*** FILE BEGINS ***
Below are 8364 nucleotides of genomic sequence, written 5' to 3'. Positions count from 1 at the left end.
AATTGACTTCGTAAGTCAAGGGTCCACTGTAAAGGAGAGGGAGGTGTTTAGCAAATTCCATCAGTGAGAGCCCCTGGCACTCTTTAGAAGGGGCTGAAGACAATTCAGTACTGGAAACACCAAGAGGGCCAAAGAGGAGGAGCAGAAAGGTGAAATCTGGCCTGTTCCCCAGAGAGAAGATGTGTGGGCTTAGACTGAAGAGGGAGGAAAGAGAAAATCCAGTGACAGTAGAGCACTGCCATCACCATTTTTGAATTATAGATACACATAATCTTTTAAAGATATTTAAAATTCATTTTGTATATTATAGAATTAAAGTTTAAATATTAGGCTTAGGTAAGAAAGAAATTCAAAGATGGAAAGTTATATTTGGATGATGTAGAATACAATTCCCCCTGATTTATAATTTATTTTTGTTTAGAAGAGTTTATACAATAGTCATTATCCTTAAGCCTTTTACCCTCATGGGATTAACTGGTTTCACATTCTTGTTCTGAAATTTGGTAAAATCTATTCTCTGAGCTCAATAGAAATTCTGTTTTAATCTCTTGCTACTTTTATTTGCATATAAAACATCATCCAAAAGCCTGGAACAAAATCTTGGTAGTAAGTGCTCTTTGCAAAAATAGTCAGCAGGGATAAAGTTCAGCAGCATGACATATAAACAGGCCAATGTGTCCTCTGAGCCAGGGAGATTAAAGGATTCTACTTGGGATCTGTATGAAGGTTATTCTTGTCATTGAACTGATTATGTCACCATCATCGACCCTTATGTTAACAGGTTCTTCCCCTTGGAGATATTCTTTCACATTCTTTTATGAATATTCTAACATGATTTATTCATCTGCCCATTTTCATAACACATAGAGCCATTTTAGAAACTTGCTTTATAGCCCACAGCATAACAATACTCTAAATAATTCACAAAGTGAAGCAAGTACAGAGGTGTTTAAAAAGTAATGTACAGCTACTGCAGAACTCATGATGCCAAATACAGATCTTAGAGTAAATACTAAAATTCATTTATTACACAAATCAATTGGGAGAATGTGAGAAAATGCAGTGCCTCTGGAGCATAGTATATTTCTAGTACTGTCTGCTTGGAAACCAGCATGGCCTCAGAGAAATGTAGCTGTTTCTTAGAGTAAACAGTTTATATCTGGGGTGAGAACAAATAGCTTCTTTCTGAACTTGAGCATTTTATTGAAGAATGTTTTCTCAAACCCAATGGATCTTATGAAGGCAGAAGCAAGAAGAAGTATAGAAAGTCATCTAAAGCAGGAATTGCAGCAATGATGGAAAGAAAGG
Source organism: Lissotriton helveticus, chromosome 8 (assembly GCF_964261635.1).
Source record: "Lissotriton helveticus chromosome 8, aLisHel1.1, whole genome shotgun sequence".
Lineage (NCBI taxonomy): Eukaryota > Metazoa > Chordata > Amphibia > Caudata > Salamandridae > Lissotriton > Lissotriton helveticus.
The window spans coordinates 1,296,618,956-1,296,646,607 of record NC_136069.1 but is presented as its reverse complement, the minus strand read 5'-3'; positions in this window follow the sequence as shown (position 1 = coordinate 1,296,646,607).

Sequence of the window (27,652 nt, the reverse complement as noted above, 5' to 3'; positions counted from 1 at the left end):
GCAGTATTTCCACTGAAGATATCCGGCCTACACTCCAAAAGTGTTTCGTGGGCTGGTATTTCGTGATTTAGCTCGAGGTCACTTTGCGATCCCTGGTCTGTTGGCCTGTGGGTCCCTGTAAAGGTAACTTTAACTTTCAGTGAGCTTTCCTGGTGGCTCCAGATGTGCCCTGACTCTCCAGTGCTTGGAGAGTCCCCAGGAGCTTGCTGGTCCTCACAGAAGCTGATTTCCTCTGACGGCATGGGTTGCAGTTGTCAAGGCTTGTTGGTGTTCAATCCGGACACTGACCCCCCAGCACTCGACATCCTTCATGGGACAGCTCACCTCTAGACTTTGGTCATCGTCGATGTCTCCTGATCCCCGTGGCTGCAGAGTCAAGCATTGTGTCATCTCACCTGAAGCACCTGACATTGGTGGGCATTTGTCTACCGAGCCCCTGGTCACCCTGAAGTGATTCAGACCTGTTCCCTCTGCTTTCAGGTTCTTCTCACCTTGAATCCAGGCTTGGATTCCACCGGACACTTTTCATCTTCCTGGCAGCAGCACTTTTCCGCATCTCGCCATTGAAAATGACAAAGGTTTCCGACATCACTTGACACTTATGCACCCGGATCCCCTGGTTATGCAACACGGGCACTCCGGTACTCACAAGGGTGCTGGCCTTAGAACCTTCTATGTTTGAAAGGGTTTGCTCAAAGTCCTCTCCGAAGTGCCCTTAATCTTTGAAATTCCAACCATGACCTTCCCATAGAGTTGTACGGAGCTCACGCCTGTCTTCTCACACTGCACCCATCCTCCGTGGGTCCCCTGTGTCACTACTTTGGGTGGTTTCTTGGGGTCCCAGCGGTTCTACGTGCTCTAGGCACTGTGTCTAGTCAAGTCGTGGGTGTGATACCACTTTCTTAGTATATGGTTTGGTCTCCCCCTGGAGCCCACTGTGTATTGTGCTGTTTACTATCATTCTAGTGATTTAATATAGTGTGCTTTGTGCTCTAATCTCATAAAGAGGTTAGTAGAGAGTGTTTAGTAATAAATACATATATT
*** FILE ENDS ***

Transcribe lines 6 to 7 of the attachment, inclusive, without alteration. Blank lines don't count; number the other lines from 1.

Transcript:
The window spans coordinates 1,296,618,956-1,296,646,607 of record NC_136069.1 but is presented as its reverse complement, the minus strand read 5'-3'; positions in this window follow the sequence as shown (position 1 = coordinate 1,296,646,607).

Sequence of the window (27,652 nt, the reverse complement as noted above, 5' to 3'; positions counted from 1 at the left end):